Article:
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Cristóbal Colón

Created: 15 October, 2010
Updated: 13 September, 2023
5 min read

   Since I was a child, I have been accused of being a troublemaker, referring to what some labeled as a big mouth. I could never let things alone. This is a trait that has followed me into adulthood when contradictions drive me to distraction.

   My parents would urge me not to offend our guests by bringing up topics related to politics and/or religion. My sister would not invite me to social gatherings because I would bring up topics such as racism, police brutality and the Vietnam Wars. I was told that I was a party pooper and would always lay intellectual pedos (farts)—forcing people to move away.

   However, it never dawned on my parents that the reason I was this way was that they had sacrificed and given me a good Jesuit education. Accordingly truth was always based on faith; however, where one had to look for a negation. You looked for an opposition and if one were true, and then the other was necessarily false. Rene Descartes in the 17th century began a journey in which scholasticism was questioned giving way to historical materialism.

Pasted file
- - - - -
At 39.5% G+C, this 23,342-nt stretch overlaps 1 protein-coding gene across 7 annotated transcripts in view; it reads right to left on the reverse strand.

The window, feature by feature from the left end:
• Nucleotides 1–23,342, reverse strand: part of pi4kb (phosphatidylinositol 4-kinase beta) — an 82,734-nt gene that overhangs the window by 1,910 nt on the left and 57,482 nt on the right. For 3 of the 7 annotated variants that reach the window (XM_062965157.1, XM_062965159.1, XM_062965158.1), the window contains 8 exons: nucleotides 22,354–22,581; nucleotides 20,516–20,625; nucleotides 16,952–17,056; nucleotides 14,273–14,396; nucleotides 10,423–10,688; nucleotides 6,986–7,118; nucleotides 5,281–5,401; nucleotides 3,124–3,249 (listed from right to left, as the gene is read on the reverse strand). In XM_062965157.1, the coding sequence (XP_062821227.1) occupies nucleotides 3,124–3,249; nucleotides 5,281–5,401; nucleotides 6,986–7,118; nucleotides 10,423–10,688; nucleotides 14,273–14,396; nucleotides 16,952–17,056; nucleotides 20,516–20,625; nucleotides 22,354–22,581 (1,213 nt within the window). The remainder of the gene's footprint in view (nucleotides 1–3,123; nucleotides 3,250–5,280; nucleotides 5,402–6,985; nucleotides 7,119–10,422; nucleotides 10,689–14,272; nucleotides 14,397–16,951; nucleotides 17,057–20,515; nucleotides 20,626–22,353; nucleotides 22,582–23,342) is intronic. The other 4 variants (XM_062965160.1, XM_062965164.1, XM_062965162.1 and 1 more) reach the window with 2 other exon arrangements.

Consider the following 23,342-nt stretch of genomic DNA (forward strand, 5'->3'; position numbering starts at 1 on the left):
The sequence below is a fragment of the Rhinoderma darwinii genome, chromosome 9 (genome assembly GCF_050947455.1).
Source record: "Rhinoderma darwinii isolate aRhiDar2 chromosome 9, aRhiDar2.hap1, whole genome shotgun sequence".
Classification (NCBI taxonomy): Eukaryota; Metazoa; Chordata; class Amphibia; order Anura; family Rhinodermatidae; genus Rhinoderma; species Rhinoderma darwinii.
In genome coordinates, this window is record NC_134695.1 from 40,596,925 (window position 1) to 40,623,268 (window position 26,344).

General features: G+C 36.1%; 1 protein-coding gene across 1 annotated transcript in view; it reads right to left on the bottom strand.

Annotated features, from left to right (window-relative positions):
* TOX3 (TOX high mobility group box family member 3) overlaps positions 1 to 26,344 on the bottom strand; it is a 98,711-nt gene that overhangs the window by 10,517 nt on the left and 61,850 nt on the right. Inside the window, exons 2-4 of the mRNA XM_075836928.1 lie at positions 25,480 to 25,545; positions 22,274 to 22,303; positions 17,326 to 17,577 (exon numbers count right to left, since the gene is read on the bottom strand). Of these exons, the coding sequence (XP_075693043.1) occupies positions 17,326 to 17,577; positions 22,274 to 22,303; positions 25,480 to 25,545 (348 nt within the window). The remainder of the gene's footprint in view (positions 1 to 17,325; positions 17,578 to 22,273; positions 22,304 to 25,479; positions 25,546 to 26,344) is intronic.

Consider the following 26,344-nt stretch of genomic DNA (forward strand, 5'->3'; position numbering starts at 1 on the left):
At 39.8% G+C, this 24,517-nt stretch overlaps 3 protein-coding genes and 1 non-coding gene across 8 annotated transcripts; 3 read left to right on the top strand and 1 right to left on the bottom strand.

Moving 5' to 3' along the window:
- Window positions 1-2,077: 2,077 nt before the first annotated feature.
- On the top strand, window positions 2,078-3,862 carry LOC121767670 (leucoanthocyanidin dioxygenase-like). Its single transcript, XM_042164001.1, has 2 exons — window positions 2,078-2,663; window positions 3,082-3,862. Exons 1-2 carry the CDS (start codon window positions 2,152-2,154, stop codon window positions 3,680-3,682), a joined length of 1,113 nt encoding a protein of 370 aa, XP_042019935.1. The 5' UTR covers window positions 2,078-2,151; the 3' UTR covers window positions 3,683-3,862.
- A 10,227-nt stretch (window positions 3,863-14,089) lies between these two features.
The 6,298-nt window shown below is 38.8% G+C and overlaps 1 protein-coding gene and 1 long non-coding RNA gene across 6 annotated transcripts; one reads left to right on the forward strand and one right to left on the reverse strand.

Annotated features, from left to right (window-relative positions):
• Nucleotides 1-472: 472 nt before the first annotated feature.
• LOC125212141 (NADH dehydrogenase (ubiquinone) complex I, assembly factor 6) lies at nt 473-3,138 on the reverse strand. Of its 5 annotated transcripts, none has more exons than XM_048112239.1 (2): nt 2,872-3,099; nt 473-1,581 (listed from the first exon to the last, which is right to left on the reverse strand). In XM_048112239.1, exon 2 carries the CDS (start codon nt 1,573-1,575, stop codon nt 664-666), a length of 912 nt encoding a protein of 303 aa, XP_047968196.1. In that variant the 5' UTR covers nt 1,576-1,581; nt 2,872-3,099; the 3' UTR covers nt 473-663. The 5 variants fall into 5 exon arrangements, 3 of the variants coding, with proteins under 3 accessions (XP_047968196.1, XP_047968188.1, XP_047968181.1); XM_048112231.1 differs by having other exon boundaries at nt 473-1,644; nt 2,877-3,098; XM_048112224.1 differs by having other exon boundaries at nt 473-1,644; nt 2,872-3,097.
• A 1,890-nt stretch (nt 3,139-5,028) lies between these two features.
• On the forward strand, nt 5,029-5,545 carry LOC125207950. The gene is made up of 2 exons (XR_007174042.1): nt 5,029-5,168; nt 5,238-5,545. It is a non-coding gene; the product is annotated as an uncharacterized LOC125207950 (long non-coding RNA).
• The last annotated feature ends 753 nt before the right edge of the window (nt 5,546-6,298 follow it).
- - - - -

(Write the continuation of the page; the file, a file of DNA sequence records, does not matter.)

Unfortunately, in these times fascism is attempting to not only discredit scholasticism but it wants to take things back to a period when negations were ignored. In today’s time symbols have no historical context and they are defined by the state or the mob.

   This drives me to distraction and I have to speak out especially in the months of October and November the distortions of the truth build up my intellectual gasses. During this period the state allocates holidays for Labor Day, Columbus Day and Thanksgiving.

   The only relief is Christmas because anyone with half a brain knows that it is delusional to believe that Santa Claus is riding around on a sled powered by reindeer. Those with a whole brain question the historical validity of the manger story.